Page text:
By Leah Tai
I was energized as I woke up at 4:30 am, grabbing my bag and a handful of almonds before heading to catch my flight to Billings, Montana. After three months of assisting and learning about my branch’s grant program to provide infrastructure to Native American Tribes, I was finally going to meet tribal recipients of this funding!
After college I traveled in Asia and South America before joining the Peace Corps in West Africa, and I always found that my favorite experiences involved chatting with locals about their community (or simply attempting to learn “Hello” in a new dialect). The personal connections and cultural understanding that comes from hearing the stories and seeing the favorite places of a new acquaintance is irreplaceable. In Montana, I would have the opportunity to meet members of various tribal nations, Blackfeet, Crow, Northern Cheyenne, among others, at an EPA training to improve operation and management of tribal water and wastewater infrastructure.
On the first day I immediately took a liking to one of the few training participants, Tina, as she abruptly interjected with opinions and comments gained from 13 years of experience managing the water system in a town of 250 people on the Fort Peck Reservation. Throughout the next three days, Tina never failed to make her voice heard. She and other participants slowly began interacting with one another, realizing they had lots of knowledge and experience to share. One tribal operator was surprised and excited to hear that a neighboring reservation had their own equipment to lift out well pumps in order to do maintenance and started discussing future contact and mutual support. Others discussed their communities’ resistance to increased water and wastewater rates, realizing that they face similar challenges in educating their neighbors and elders about the true cost of clean water. Two members of the Crow Water and Wastewater Authority were happy to give us a tour of their federally funded wastewater lagoon; lagoons were a popular topic during the training because many tribes in the region use them but not all knew about the regular maintenance steps they require.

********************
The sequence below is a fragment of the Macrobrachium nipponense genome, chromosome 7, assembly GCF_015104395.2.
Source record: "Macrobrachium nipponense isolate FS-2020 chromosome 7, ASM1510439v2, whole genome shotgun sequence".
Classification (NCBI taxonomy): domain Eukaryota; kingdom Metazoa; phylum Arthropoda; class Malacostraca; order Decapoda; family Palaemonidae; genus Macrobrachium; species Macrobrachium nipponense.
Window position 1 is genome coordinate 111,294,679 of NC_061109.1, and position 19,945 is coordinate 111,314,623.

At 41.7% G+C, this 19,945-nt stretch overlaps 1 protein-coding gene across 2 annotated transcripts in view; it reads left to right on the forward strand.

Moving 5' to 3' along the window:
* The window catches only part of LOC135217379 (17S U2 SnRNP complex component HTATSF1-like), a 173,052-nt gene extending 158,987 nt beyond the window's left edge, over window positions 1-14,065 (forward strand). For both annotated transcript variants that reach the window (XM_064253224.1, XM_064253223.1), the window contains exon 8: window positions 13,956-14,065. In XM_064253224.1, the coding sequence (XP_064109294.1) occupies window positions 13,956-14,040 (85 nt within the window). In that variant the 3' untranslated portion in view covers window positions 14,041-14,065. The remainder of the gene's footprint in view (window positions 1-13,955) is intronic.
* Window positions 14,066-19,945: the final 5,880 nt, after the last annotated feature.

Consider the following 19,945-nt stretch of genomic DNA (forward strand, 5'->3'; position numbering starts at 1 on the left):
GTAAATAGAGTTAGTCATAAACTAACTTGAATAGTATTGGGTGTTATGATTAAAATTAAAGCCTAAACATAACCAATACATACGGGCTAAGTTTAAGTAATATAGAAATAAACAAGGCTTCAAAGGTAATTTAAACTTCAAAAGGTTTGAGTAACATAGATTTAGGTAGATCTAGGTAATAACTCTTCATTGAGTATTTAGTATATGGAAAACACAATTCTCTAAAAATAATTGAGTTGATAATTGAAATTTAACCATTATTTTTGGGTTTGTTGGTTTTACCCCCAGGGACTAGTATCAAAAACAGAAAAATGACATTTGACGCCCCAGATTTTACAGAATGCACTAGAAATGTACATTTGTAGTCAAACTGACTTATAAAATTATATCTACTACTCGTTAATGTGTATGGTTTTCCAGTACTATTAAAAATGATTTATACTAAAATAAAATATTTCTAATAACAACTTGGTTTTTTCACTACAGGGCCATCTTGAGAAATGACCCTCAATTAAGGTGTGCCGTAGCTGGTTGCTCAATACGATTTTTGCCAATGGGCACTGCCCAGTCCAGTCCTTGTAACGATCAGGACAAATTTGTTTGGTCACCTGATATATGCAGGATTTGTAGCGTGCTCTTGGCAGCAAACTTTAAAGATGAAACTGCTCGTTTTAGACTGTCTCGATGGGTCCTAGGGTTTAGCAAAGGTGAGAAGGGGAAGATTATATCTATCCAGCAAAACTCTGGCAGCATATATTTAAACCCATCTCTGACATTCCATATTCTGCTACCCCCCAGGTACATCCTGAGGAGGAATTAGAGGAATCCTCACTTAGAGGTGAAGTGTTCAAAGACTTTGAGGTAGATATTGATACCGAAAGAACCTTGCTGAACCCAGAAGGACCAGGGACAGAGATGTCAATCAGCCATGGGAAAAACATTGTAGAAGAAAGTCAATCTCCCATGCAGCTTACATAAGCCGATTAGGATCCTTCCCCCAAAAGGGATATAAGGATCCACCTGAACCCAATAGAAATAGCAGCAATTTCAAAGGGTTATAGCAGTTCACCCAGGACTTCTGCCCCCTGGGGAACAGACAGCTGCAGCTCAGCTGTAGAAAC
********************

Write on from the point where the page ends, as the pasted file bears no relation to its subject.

It was inspiring to talk, learn and work with tribal members on improving their water and wastewater systems. I fell in love with Big Sky Montana but was happy to get back to DC on Monday and continue working to help these underserved communities.
About the author: Leah Tai began her ORISE Fellowship in May of 2011 working with the Sustainable Communities Branch in the Office of Wastewater Management. After extensive travel abroad and work with the U.S. Peace Corps, Leah is excited to work with SCB programs supporting underserved communities around the U.S.A.